Cyclic Spectral Analysis of Radio Pulsars

Cyclic Spectral Analysis of Radio Pulsars


Cyclic spectral analysis is a signal processing technique designed to deal with stochastic signals whose statistics vary periodically with time. Pulsar radio emission is a textbook example of this signal class, known as cyclostationary signals. In this paper, we discuss the application of cyclic spectral analysis methods to pulsar data, and compare the results with the traditional filterbank approaches used for almost all pulsar observations to date. In contrast to standard methods, the cyclic spectrum preserves phase information of the radio signal. This feature allows us to determine the impulse response of the interstellar medium and the instrinsic, unscattered pulse profile directly from a single observation. We illustrate these new analysis techniques using real data from an observation of the millisecond pulsar B1937+21.

methods: data analysis — pulsars: general — pulsars: individual (PSR B1937+21) — ISM: general — scattering

1 Introduction

Pulsar radio emission produces some of the most information-rich signals found in astronomy. Variation exists over a wide range of time scales, from ns-duration giant pulses (Hankins et al., 2003), to tiny decade-scale timing fluctuations that may eventually result in the first direct detection of gravitational radiation (Hobbs et al., 2010). Propagation of the radio pulses through the ionized interstellar medium (ISM) adds another layer of wavelength-dependent complexity (and information), including dispersion, multi-path scattering, and diffractive and refractive scintillation (Rickett, 1990). These effects provide a unique tool for exploring the structure of the ionized ISM in our galaxy on a wide range of scales. However, they also represent a still not fully understood source of systematic error for high-precision pulsar timing projects (Hemberger & Stinebring, 2008; Coles et al., 2010).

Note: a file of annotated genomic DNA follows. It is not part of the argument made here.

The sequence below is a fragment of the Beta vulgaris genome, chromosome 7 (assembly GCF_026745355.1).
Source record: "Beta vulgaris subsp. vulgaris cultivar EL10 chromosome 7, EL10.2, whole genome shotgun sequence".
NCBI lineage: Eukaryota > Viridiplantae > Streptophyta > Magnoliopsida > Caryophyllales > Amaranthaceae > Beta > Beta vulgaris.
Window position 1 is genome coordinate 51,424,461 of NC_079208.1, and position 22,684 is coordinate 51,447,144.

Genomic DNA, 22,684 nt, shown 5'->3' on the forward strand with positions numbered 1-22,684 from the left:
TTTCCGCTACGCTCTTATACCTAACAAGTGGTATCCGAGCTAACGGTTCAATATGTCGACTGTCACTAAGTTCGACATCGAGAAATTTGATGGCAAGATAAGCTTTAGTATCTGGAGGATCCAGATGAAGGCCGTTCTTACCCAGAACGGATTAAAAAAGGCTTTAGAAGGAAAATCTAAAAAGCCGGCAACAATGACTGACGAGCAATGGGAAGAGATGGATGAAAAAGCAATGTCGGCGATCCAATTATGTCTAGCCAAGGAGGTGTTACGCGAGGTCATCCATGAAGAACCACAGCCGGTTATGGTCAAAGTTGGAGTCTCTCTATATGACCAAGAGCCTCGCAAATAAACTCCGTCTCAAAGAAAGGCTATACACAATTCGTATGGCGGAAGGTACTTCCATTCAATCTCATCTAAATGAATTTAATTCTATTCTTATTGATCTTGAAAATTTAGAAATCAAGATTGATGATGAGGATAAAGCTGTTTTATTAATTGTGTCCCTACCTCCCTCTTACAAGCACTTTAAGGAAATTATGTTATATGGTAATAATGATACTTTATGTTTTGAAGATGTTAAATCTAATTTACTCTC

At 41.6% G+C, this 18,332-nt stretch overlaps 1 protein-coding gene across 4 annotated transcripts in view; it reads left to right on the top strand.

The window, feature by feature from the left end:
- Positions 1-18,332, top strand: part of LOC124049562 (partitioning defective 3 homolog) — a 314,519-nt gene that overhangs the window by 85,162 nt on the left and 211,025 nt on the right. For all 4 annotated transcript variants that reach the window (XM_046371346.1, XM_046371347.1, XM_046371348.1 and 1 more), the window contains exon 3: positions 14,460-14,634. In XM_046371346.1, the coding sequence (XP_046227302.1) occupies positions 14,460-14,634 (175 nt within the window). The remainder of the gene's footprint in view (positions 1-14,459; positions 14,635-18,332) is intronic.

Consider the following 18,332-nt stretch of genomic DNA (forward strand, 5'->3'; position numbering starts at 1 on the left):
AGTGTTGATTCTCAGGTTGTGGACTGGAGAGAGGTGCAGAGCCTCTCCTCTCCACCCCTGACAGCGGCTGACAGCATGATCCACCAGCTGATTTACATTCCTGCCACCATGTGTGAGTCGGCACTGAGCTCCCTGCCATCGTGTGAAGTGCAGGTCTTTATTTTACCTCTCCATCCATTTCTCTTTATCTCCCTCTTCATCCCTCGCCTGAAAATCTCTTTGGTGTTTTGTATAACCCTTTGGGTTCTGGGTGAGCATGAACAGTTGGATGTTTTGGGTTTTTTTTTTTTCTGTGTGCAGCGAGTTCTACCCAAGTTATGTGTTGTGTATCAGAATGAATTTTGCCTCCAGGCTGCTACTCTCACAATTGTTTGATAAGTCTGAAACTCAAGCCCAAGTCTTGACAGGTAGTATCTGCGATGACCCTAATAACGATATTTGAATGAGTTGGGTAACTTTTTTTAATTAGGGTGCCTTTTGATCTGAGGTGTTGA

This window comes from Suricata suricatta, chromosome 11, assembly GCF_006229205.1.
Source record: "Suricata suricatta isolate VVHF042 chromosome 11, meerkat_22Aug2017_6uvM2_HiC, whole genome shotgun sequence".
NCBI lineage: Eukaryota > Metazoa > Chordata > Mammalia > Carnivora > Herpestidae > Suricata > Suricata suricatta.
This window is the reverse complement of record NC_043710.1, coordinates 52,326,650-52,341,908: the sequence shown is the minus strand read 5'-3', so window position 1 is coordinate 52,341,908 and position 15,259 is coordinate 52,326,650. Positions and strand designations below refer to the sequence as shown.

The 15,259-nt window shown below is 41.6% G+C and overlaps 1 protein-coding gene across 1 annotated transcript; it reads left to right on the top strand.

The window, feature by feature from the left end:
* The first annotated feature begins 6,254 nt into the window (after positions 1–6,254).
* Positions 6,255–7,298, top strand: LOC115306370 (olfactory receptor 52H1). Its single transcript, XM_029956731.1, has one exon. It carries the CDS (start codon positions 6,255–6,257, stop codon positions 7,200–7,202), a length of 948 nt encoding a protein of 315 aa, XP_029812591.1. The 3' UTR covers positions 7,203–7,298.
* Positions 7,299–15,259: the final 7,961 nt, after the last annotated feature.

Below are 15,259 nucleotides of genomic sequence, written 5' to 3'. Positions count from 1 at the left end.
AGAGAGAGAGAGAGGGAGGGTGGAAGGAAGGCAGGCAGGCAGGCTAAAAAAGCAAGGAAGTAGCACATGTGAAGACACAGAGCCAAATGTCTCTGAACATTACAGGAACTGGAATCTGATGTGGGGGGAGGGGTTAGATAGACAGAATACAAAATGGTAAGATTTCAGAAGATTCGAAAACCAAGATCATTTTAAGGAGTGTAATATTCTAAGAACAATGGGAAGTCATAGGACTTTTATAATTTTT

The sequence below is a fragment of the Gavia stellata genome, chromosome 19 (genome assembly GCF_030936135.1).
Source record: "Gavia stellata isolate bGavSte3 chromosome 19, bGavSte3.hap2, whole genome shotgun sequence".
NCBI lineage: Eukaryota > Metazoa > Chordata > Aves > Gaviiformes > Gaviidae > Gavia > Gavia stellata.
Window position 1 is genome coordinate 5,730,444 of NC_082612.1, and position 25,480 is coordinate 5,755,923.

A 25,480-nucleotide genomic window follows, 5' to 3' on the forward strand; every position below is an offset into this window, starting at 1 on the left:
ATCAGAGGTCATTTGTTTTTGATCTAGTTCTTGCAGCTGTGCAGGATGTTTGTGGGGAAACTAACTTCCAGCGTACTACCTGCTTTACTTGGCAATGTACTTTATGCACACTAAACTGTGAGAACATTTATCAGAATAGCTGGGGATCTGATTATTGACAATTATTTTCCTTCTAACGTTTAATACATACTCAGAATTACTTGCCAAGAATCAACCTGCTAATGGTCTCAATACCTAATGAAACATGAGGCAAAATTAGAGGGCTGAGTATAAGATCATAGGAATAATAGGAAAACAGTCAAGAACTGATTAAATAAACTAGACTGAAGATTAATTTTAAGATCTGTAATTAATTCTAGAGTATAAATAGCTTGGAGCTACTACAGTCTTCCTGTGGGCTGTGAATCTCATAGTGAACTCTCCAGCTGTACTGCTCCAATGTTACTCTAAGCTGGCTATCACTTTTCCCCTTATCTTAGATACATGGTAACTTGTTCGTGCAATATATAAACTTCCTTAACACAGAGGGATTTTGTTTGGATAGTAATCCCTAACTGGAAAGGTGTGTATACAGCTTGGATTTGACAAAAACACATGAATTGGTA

The complexity of the pulsar signal has led to the invention of a variety of specialized signal processing techniques. Currently, the most common approach to pulsar signal analysis is to divide the digitally-sampled baseband voltage into a number of frequency channels using a fast Fourier transform (FFT) or autocorrelation. The signal power is then detected in each channel, and integrated over a short time to produce a power spectrum estimate. This results in well-known tradeoffs and limitations on time and frequency resolution due to the competing effects of dispersive smearing and inverse channel bandwidth (Lorimer & Kramer, 2004). A major breakthrough came with the introduction of coherent dedispersion (Hankins & Rickett, 1975), in which a filter is applied within each channel pre-detection to completely remove the effect of dispersion, for a known dispersion measure (DM). This allows wider channels and hence higher time resolution to be achieved, and is commonly used for high-precision pulsar timing (e.g., Hotan et al., 2006; Demorest, 2007). This method is still bound by the fundamental time/frequency resolution relationship , with the values of and fixed at the time of observation.